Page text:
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Using Netflix Eureka With Spring Cloud/Spring Boot Microservices (Part 2)

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Using Netflix Eureka With Spring Cloud/Spring Boot Microservices (Part 2)

This follow-up to a Spring Boot microservices tutorial addresses load balancing and decoupling to complete this microservices project.

· Microservices Zone ·
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Several months back, I started to look at setting up a simple example app with Spring Boot microservices using Netflix Eureka as a service registry. I got distracted by other shiny things for a few months, but just went back to finish this off.

The example app is comprised of three Spring Boot apps:

  • SpringCloudEureka: registers the Eureka server using @EnableEurekaServer
  • SpringBootService1 with endpoint POST /service1/example1/address
    • registers with Eureka server with @EnableDiscoveryClient
    • uses Ribbon load balancer aware RestTemplate to call Service2 to validate a zip code
  • SpringBootService2 provides endpoint GET /service2/zip/{zipcode} which is called by Service1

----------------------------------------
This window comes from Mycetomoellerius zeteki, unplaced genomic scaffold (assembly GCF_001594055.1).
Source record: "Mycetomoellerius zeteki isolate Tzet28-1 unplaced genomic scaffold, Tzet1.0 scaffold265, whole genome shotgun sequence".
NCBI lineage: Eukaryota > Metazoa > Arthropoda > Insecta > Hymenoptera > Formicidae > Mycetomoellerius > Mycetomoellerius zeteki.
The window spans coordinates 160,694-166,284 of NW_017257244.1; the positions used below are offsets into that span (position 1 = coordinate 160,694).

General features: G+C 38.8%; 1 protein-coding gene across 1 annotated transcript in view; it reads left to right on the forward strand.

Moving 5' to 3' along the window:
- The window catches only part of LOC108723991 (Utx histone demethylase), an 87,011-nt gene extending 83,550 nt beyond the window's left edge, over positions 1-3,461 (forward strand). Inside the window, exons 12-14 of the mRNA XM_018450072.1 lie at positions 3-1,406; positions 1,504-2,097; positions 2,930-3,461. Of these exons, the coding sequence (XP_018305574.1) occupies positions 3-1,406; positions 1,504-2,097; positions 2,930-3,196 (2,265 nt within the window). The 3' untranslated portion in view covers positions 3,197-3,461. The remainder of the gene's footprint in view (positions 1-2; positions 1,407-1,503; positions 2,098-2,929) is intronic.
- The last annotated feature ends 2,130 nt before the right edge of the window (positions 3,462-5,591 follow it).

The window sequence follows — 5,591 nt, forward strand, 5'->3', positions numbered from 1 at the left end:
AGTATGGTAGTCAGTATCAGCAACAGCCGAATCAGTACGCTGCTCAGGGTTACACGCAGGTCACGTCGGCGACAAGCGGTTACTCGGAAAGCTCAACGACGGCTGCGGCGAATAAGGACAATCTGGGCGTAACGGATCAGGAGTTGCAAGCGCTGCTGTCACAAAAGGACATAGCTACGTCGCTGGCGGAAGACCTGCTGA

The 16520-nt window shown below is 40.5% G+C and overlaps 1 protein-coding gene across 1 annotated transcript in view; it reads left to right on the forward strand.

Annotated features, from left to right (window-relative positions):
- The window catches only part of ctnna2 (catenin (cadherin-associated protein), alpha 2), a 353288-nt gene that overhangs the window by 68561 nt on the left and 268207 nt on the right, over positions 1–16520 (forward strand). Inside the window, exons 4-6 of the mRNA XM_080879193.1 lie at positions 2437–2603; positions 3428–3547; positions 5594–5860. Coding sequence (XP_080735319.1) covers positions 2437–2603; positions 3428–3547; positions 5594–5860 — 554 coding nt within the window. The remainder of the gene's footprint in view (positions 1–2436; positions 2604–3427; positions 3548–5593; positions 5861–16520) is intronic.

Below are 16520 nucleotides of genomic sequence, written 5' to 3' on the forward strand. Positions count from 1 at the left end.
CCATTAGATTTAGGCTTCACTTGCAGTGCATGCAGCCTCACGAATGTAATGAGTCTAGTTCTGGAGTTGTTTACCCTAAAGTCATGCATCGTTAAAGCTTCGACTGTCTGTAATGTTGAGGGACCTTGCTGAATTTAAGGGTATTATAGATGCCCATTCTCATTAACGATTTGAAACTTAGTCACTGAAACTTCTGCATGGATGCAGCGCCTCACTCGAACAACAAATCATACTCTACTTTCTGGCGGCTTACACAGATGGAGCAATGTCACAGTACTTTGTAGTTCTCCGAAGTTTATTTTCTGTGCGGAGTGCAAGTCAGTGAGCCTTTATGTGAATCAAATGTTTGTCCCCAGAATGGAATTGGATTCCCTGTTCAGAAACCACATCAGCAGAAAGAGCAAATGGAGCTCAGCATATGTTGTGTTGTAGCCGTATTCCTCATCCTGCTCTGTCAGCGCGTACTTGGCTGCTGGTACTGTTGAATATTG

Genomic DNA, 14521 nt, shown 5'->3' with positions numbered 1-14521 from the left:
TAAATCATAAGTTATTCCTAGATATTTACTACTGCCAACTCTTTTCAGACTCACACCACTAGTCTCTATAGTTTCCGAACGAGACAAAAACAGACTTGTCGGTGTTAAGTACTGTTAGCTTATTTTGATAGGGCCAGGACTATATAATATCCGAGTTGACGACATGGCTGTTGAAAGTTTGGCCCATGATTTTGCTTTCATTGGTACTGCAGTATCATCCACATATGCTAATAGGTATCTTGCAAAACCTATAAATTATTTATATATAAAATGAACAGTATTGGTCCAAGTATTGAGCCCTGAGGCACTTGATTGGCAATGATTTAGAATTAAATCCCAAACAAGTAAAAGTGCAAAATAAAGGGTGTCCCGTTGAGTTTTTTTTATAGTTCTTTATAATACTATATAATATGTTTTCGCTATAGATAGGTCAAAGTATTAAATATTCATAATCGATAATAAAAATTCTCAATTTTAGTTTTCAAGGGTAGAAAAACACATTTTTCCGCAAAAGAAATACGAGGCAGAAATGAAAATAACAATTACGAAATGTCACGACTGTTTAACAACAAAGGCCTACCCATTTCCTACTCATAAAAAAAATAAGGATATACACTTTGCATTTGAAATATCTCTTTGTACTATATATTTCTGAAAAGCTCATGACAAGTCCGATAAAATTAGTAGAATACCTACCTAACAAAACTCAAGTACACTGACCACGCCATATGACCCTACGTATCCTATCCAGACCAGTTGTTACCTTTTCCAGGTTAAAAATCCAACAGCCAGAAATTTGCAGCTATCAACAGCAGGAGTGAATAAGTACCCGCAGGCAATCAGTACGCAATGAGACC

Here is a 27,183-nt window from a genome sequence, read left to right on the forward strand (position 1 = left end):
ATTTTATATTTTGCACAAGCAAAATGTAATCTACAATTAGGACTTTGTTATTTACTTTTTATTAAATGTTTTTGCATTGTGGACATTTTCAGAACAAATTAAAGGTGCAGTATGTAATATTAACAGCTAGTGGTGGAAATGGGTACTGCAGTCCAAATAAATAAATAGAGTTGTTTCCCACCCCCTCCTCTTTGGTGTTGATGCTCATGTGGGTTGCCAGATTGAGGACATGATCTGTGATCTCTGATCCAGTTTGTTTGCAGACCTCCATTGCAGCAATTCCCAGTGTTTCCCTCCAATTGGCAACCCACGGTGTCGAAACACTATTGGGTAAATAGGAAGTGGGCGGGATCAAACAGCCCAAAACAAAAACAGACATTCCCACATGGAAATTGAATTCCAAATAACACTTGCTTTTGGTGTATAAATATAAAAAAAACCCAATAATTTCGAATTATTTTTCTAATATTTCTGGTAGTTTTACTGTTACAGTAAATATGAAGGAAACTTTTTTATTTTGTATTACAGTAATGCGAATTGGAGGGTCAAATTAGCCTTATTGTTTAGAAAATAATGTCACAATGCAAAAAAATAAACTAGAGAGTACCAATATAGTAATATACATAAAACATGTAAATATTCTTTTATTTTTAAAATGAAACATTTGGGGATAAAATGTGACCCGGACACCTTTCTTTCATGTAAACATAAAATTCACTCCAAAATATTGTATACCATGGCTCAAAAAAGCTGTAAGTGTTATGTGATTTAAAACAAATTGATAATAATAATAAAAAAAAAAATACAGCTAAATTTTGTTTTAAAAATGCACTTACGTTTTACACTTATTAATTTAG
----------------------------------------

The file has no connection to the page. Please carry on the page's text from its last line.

• also registers with Eureka server with @EnableDiscoveryClient so it can be looked up by Service1

SpringBootService1 and SpringBootService2 both register with the Eureka server using the annotation @EnableDiscoveryClient. Using some magic with @EnableFeignClients, SpringBootService1 is able to call SpringBootService2 using a regular Spring RestTemplate, but it is Eureka aware and able to lookup SpringBootService2 by service name in place of an absolute IP and port.

This allows the services to be truly decoupled. Service1 needs to know it needs to call Service2 to perform some purpose (in this case validate a zip code), but it doesn’t need to know where Service2 is deployed or what IP address/port it is available on.

Example code is available on GitHub here.

Learn why microservices are breaking traditional APM tools that were built for monoliths.

microservices ,decoupling ,spring boot ,eureka

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